Absence due to mental disease in the workplace has become a global public health problem. In the present study, the authors aimed to evaluate the influence of presenteeism on depression and absence due to mental disease. A prospective study of 1831 Japanese employees from all areas of Japan was conducted. Presenteeism and depression were measured by the validated Japanese version of the World Health Organization Health and Work Performance Questionnaire (WHO-HPQ) and the K6 scale, respectively. Absence due to mental disease across a 2-year follow up was surveyed through medical certificates obtained for work absence. After adjusting for age and gender, participants with higher rates of sickness absolute and relative presenteeism (the lowest tertile of the scores) were significantly more likely to be absent due to mental disease (OR=4.40, 95% CI: 1.65-11.73, and OR=3.31, 95% CI: 1.50-7.27). Subsequently, higher rates of sickness absolute or relative presenteeism were significantly associated with higher rates of depression (K6?13) one year later (OR=3.79, 95% CI: 2.48-5.81, and OR=2.89, 95% CI: 1.98-4.22). The number of females in the sample was relatively small. However, the rates of absence for females with and without mental illness did not significantly differ from those of men. The authors concluded that more sickness presenteeism scores were found to be related to higher rates of depression and absence due to mental disease in this large-scale cohort of Japanese workers. Measurement of presenteeism could be used to evaluate the risk for depression and absenteeism. Furthermore, these findings suggest that intervention to improve presenteeism would be effective in preventing depression and absence due to mental illness.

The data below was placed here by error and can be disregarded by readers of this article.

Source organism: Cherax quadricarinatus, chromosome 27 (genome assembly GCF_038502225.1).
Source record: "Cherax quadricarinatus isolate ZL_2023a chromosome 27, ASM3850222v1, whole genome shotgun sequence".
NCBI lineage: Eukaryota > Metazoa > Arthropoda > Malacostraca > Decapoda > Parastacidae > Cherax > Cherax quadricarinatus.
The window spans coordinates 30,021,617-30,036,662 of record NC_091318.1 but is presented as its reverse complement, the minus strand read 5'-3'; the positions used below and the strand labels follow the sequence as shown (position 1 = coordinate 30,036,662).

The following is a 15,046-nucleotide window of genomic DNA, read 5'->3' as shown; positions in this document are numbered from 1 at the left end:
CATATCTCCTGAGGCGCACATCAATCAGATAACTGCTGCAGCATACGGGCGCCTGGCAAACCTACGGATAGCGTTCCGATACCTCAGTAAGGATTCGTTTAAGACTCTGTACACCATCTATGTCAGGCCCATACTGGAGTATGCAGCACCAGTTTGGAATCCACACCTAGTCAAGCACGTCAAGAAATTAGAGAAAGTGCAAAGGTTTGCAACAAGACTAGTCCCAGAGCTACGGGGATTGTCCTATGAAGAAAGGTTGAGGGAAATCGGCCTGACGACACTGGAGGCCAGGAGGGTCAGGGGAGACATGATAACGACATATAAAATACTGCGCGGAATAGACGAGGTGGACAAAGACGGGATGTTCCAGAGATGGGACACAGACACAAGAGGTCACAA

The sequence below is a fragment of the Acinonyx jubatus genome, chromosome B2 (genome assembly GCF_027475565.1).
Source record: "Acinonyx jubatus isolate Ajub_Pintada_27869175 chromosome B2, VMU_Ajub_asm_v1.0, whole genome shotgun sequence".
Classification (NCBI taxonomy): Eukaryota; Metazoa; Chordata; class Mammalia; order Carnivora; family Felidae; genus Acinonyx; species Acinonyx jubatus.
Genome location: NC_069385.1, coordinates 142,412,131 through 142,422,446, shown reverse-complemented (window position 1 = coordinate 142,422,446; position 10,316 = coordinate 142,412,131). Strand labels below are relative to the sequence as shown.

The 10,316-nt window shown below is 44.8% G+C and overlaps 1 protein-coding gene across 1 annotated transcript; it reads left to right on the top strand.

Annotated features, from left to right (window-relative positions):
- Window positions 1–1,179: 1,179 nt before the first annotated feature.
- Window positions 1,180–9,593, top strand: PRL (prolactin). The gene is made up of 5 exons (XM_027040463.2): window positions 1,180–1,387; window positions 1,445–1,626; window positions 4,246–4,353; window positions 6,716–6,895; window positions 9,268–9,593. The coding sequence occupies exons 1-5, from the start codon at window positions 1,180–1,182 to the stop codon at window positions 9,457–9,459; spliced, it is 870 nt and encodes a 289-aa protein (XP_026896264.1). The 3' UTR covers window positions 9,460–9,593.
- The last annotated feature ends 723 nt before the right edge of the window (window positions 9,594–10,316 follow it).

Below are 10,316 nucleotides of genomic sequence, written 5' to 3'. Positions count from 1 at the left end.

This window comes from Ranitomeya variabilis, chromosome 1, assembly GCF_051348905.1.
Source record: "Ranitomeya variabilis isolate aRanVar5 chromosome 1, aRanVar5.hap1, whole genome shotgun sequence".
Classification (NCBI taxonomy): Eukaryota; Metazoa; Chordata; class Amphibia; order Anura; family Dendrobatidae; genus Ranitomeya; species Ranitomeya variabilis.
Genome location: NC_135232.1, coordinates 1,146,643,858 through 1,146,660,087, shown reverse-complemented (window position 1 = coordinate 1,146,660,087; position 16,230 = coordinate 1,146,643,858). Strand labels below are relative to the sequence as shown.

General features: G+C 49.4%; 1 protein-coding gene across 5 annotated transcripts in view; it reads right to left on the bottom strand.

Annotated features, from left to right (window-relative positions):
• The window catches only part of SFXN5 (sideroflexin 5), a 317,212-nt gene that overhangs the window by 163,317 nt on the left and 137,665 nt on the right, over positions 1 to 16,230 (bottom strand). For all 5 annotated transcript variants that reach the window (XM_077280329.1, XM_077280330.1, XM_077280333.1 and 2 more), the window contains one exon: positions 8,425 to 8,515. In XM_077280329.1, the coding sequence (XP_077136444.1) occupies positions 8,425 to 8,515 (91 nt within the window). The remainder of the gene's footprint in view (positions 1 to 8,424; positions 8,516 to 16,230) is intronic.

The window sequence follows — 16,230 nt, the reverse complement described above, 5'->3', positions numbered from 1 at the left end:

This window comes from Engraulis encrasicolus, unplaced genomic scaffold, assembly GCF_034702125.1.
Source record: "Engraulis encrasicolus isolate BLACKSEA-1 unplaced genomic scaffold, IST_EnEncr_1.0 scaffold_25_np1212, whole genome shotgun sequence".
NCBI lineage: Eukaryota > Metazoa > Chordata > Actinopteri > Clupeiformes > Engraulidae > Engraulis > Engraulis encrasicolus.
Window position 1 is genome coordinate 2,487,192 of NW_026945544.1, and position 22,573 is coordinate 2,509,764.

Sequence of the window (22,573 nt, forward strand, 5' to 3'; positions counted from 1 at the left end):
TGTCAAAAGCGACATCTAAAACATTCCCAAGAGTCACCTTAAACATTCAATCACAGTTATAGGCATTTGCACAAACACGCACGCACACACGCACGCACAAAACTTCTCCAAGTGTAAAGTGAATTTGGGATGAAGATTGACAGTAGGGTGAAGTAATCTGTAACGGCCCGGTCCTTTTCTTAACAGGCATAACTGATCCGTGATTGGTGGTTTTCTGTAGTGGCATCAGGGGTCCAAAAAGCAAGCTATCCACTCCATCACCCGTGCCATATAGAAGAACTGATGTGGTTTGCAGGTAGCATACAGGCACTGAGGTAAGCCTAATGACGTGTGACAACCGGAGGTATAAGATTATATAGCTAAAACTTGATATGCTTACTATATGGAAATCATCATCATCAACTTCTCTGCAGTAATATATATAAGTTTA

Authors: Suzuki T, Miyaki K, Song Y, Tsutsumi A, Kawakami N, Shimazu A, Takahashi M, Inoue A, Kurioka S. ;Full Source: Journal of Affective Disorders. 2015 Mar 28;180:14-20. doi: 10.1016/j.jad.2015.03.034. [Epub ahead of print] ;